Trading on Margin Is Powerful but Dangerous

Trading on margin is a process that involves borrowing money from your broker and using that money to purchase additional stock. This allows you to increase the potential of each investment by increasing the number of shares that you can buy. Even though this investment strategy can be very powerful, it can also be very dangerous and can amplify your losses. Here are a few things to consider about trading on margin.

Trading on Margin

Trading on margin is a strategy that has been used by many investors for years. In order to engage in this activity, you may need to open a special account with your brokerage. If you are allowed to open a margin account with your broker, the broker will then provide you with a maximum amount of margin that you can acquire. This is essentially like having a line of credit to work with in your trading. If you decide to make a trade, you can borrow money from your broker in order to increase the amount of shares that can be purchased with each trade.

Margin Requirements

In order to trade on margin, you will have to make sure that you meet the appropriate margin requirements. Every broker will have their own margin requirements that must be met. This means that you have to keep a certain amount of cash in your account in order to meet these demands. Most of the time, you have to meet a 1:1 ratio of available funds to borrowed funds. This allows you to double the amount of money that you would normally be able to invest.


Using this strategy successfully can help you make a lot more money than you would ordinarily be able to make. You are essentially able to double your profit potential with this strategy. For example, let's say that you have $10,000 to invest in the market. You find a stock that is worth $10 per share. With your own money, you can buy 1000 shares. After you make a purchase, the price of the stock increases to $20 per share. This means that your investment would go up to $20,000 in value. If you had used margin trading, you could put up your $10,000, and get another $10,000 from the broker. This would then give you an investment that was worth $40,000 after the price of the stock increased. When you pay back the broker, you would actually have $30,000 which means that you tripled your investment, instead of only doubling it.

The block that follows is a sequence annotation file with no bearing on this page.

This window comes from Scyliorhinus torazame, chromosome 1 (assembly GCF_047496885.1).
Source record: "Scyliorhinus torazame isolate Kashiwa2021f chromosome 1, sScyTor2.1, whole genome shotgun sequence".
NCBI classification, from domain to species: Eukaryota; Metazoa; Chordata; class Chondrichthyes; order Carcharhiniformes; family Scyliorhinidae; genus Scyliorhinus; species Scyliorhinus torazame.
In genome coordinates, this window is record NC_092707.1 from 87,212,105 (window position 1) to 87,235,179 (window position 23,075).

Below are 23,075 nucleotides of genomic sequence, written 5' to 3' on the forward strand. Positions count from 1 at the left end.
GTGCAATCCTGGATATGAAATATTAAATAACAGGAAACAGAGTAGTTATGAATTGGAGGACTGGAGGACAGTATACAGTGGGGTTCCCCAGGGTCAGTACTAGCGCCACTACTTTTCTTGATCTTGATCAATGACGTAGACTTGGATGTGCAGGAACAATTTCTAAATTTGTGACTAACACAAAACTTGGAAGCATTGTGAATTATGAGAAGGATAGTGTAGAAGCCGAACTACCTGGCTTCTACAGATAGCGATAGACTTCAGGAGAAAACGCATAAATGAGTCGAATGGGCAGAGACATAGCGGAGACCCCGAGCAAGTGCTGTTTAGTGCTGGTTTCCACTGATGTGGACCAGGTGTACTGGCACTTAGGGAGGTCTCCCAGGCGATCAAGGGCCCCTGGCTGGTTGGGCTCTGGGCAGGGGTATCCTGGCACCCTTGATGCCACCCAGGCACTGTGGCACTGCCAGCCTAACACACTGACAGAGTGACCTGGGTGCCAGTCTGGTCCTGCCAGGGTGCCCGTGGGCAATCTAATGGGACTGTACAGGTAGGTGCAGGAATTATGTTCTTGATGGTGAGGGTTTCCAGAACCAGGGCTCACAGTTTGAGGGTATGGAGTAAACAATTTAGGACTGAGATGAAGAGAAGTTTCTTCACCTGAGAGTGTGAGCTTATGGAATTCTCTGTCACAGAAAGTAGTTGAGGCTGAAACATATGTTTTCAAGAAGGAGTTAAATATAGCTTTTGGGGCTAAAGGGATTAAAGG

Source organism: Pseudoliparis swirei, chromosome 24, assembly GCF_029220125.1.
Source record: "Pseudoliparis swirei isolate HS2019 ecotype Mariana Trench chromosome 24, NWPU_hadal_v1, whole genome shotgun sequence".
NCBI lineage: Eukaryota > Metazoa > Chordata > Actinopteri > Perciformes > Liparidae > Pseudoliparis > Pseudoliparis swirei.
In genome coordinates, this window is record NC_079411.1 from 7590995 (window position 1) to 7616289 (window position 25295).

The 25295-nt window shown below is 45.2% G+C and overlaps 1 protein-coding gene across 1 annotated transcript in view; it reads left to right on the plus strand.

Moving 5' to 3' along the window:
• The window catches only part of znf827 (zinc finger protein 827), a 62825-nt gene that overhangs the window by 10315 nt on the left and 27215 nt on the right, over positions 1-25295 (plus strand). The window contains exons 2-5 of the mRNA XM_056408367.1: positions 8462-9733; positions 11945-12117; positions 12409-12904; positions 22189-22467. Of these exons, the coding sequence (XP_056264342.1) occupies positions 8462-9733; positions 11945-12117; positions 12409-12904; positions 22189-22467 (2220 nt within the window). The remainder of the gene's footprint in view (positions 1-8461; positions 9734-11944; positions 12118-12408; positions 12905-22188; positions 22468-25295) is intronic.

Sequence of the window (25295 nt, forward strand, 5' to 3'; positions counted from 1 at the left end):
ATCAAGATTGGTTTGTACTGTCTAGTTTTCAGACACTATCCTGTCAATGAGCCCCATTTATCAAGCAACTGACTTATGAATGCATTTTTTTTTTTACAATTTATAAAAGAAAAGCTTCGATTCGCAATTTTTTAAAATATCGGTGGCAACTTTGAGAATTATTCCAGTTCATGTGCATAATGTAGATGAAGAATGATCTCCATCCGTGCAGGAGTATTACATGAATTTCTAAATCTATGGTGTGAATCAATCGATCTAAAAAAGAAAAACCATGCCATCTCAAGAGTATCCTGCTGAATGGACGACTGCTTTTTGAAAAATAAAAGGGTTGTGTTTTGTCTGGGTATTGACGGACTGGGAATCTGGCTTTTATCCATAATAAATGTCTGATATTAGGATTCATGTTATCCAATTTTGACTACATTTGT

At the same time, trading with margin can make the losses hurt a lot worse than if you simply traded on your own. For example, let's say that you invested $10,000 in the same stock. If the price went down to five dollars per share, you would lose $5000. If you used the same amount of margin and the price went down, the value of your investment would now be $10,000. However, you now owe the broker $10,000. This means that you would lose everything if the value of the investment decreased by 50 percent. 

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